The American Culture and Faith Institute recently conducted a survey of adults 18 and older. It shows not only how deeply divided Americans are on some issues but also how their view of the nation stands in many cases in stark contrast to our nation’s founding principles. Most Americans (58 percent) see themselves as politically moderate, while a quarter identify as conservative, and 17 percent as liberal. Those who were both socially and fiscally conservative, the group tracked by the ACFI in greatest detail, were 6 percent of the population.

But those differences don’t reveal the greatest divide and danger to America’s future. “The most alarming result, according to [George] Barna, was that four out of every ten adults say they prefer socialism to capitalism,” the ACFI noted in its commentary on the poll. “That is a large minority,” Barna said, “and it includes a majority of the liberals — who will be pushing for a completely different economic model to dominate our nation. That is the stuff of civil wars. It ought to set off alarm bells among more traditionally-oriented leaders across the nation.’” That 40 percent of Americans now prefer socialism to capitalism could spell major change to the policies advanced by legislators and political leaders and to the interpretations of judges ruling on the application of new and pre-existing laws.

And as I noted yesterday, Millennials are particularly attracted to socialism.  This could have dramatic implications for our society as older generations of Americans slowly die off.

Unfortunately, there is just one huge problem with socialism.

It doesn’t work.

If you want to see the end result of socialism, just move to Venezuela or North Korea for a while.

In socialist nations, there is very little incentive to work hard.  Instead, people tend to become very lazy and expect the government to provide everything that they need.

When people work hard and are productive, the overall wealth of a society goes up.  And when people sit around and wait for someone else to provide for them, the overall wealth of a society goes down.

Would Mark Zuckerberg have worked so hard to develop Facebook if he knew that the government would just come in and take most of the money away so that others could have a “universal basic income”?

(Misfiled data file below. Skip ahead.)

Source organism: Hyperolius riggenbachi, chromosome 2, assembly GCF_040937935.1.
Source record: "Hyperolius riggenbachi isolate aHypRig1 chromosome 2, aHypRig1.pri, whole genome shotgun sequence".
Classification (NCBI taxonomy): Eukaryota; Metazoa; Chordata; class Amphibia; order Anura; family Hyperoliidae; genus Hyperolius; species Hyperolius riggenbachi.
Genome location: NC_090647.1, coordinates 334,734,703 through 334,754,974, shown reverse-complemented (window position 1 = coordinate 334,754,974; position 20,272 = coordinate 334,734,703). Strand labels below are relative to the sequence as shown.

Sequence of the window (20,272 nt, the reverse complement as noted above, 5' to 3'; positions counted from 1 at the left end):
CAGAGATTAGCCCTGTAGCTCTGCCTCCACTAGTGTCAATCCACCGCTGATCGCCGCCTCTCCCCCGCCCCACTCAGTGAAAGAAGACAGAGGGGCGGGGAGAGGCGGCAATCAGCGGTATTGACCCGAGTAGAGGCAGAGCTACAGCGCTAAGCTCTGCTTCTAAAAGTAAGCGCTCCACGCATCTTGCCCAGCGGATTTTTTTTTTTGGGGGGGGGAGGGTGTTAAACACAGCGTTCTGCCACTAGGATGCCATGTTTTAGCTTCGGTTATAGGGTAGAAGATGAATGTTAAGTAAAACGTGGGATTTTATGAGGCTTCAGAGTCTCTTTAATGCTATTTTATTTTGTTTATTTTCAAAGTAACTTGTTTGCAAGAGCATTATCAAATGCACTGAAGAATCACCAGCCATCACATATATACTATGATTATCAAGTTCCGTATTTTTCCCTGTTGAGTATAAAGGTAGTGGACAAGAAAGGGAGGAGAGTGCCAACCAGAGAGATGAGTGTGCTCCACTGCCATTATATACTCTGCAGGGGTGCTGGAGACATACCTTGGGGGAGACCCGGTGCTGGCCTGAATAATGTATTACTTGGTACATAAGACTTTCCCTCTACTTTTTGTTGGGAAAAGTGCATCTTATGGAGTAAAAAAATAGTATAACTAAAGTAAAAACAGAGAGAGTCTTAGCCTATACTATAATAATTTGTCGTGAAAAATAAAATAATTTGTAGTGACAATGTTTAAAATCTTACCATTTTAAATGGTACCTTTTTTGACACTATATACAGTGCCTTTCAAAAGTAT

Yes, we want to do all that we can to reduce poverty and to build a strong, vibrant middle class.

But socialism is not the answer and it never will be.

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March 2017: The End Of A 100 Year Global Debt Super Cycle Is Way Overdue February 27, 2017

Global Debt Super Cycle - Public DomainFor more than 100 years global debt levels have been rising, and now we are potentially facing the greatest debt crisis in all of human history.  Never before have we seen such a level of debt saturation all over the planet, and pretty much everyone understands that this is going to end very, very badly at some point.  The only real question is when it will happen.  Many believe that the current global debt super cycle began when the Federal Reserve was established in 1913.  Central banks are designed to create debt, and since 1913 the U.S. national debt has gotten more than 6800 times larger.  But of course it is not just the United States that is in this sort of predicament.  At this point more than 99 percent of the population of the entire planet lives in a nation that has a debt-creating central bank, and as a result the whole world is drowning in debt.

When people tell me that things are going to “get better” in 2017 and beyond, I find it difficult not to roll my eyes.  The truth is that the only way we can even continue to maintain our current ridiculously high debt-fueled standard of living is to grow debt at a much faster pace than the economy is growing.  We may be able to do that for a brief period of time, but giant financial bubbles like this always end and we will not be any exception.

Barack Obama and his team understood what was happening, and they were able to keep us out of a horrifying economic depression by stealing more than nine trillion dollars from future generations of Americans and pumping that money into the U.S. economy.  As a result, the federal government is now 20 trillion dollars in debt, and that means that the eventual crash is going to be far, far worse than it would have been if we would have lived within our means all this time.